Glendale Police Chief Ron De Pompa discussed how Southern California is seeing an increase in crime by repeat offenders a year after the passage of AB 109 when he spoke to the Glendale Noon Rotary Club on Nov. 8.
AB 109 was the public safety realignment bill that aimed to reduce the number of low-level inmates in state prisons.
A year after the law was implemented, De Pompa said, 22,000 felons have returned to the community in Los Angeles County. About 12,000 have been released from state prison and are under county probation. About 10,000 felons are sentenced in L.A. County to serve time in the state prison, but because of AB 109 they have to be kept locally.
“What that means is the L.A. County jail system is at maximum capacity, and felons are not serving very much time — if any time at all — and they are back on the streets, creating a revolving-door scenario here.”
With a larger potential for felons to come to the local area, De Pompa said the public needs to watch out for their neighbors and report criminal activity to law enforcement officials.
And because of the increase of felons on probation, the system is overburdened and cannot provide the level of supervision needed, he said.
Law enforcement officials estimate that to have an effective supervision rate, each probation officer should have a caseload of between 20 and 40 releases from state prison, but in L.A. County the caseload exceeds 200 to 1, he said.
And the re-arrest rate is up to 50% in just the first year of realignment, he said.
Rehabilitation of offenders is also a problem, he said, adding that more than 50% of felons released from state prison have drug addiction problems or mental health issues, and there is no money to pay for services to help them.
L.A. County is implementing teams to deal with the additional crime.
In Glendale, De Pompa said, the crime pattern is stable because of a robust crime analysis system to track trends.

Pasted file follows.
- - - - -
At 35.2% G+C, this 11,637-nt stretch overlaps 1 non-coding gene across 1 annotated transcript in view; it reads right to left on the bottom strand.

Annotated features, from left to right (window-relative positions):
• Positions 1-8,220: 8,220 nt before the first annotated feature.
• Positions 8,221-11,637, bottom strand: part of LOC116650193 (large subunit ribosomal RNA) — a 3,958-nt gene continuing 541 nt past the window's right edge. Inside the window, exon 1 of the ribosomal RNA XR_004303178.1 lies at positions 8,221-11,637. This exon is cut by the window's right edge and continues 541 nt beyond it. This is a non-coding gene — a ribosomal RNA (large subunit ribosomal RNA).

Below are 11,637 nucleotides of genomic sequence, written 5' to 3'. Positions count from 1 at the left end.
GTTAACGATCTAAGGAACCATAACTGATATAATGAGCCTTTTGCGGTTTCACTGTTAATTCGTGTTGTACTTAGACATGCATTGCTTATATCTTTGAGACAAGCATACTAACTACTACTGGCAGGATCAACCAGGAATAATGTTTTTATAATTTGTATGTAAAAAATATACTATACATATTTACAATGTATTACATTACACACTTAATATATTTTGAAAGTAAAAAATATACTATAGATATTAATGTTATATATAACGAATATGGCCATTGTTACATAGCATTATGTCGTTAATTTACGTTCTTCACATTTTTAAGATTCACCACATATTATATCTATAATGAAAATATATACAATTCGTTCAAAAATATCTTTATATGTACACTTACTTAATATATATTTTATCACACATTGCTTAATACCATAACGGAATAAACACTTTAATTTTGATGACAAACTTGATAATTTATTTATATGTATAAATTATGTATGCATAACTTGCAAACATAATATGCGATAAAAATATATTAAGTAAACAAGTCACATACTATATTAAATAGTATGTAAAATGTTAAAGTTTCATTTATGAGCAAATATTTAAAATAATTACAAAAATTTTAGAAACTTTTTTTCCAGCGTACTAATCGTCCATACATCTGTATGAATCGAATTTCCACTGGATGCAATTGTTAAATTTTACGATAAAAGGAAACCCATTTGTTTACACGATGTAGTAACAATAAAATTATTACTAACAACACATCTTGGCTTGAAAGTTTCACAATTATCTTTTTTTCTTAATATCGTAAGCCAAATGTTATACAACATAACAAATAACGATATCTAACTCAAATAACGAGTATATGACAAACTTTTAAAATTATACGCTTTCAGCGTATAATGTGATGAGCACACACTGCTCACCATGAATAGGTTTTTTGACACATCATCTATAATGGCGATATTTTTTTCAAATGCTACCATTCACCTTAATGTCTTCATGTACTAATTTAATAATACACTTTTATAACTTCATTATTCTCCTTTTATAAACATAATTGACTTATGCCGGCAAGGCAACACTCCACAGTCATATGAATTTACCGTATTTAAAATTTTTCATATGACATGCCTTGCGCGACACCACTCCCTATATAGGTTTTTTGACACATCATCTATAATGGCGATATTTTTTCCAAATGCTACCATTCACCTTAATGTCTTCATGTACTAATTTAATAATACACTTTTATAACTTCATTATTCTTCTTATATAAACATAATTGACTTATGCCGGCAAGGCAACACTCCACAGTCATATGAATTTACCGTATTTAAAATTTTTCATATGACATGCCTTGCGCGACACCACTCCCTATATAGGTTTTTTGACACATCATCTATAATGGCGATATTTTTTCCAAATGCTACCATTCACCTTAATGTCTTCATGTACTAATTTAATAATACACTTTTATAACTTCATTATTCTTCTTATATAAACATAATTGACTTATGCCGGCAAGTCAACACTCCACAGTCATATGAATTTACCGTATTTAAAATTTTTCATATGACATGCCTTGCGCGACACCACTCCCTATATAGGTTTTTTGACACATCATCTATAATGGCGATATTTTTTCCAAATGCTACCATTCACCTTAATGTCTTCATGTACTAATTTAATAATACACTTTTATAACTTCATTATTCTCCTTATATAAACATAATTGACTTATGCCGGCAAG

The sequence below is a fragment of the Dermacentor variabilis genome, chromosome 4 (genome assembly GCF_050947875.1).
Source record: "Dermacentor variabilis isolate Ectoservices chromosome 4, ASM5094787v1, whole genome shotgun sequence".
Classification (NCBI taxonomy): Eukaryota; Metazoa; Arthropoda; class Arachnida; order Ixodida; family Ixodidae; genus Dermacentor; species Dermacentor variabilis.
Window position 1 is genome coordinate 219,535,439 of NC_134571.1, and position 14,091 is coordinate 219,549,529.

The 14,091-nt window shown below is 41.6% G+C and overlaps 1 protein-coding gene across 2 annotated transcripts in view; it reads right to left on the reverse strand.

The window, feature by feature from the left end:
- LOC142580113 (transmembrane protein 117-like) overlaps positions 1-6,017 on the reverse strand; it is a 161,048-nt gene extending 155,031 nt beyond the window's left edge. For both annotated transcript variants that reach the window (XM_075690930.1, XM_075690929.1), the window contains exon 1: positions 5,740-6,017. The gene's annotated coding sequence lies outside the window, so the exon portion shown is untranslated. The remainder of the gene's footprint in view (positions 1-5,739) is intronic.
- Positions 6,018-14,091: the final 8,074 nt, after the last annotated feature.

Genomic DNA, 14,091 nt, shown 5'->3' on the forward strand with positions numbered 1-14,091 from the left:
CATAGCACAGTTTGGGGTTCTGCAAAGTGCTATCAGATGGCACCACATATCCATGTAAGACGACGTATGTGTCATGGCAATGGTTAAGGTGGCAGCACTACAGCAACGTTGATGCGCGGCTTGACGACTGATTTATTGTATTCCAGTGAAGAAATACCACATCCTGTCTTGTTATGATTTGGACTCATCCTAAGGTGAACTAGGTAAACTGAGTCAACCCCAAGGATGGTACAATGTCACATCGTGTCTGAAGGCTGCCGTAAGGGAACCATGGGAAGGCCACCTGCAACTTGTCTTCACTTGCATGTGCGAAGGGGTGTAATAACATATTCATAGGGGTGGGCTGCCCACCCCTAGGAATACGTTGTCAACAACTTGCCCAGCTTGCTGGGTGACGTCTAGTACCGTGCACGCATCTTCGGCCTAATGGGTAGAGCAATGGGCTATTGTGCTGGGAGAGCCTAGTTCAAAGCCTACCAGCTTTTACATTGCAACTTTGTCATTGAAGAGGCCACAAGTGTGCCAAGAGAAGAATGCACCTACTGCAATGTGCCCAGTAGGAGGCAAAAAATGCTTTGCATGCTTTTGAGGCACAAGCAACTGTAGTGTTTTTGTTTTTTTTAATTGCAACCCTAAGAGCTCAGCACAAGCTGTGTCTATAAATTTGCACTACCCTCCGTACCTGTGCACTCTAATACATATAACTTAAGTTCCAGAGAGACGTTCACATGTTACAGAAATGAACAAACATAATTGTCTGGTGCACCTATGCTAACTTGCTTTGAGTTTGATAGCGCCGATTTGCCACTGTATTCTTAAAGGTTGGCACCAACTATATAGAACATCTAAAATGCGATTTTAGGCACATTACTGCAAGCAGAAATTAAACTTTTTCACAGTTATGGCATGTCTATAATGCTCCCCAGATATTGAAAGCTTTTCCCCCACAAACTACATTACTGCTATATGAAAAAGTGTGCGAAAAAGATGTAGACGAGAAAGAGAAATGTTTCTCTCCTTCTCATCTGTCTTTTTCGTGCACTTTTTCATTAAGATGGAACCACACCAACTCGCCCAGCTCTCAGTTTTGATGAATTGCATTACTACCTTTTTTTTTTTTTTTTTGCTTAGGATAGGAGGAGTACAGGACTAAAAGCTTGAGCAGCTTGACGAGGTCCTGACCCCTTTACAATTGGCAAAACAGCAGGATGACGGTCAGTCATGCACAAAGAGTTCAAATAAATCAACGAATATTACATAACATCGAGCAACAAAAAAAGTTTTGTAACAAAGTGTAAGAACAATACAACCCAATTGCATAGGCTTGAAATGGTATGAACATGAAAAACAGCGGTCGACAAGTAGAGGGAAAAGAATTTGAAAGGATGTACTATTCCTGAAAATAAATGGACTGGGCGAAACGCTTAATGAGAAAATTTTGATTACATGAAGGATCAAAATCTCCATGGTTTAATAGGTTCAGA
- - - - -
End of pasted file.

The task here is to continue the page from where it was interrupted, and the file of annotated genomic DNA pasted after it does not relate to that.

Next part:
Community partners are also a great help, he said. There are more than 100 Neighborhood Watch groups in Glendale, and people are watching out for their neighbors.
Fall Salon provides scholarships
The Glendale Art Assn. raised funds for high school student scholarships in October at its second annual juried Fall Salon exhibition at White’s Gallery in Montrose.
Along with the categories of Portraits, Landscapes, Still life, Abstracts, Animals, Photography and Sculpture, the association had a special category called Glendale Images.
Glendale artist Paul Chamberlain won first prize in the Glendale Images category for his painting “A Walk in the Glendale Hills.” In addition to prize money and a ribbon, sponsor Swain’s Art Supplies gave him a $300 gift certificate and displayed his work after the show. Chamberlain, who lives in the Scholl Canyon area of Glendale, did the painting on the hiking fire trail.
Raised in Eagle Rock, Chamberlain graduated from the Art Center College of Design. He has worked for 20 years in the advertising/graphic design field. His logo design still rides on the front of the Bay Area Rapid Transit train.
First-place winners in other categories were: Natalie Lundeen (Portrait/Figurative), Lynne N. Fearman (Land/Seascapes), Susan Sjoberg (Still life/Floral), Anthony de Santis (Abstract/Fantasy), Bienvenido Sebug (Animals), Mark Kennedy (Photography) and Anahid Moradkhan (Sculpture).
Best of Show went to Kenneth H. Goldman, a sculptor, for his whimsical man carved from a branch.
For more information on the nonprofit Glendale Art Assn., call (818) 399-8481 or visit www.GlendaleArtAssociation.com.
JOYCE RUDOLPH can be reached at firstname.lastname@example.org.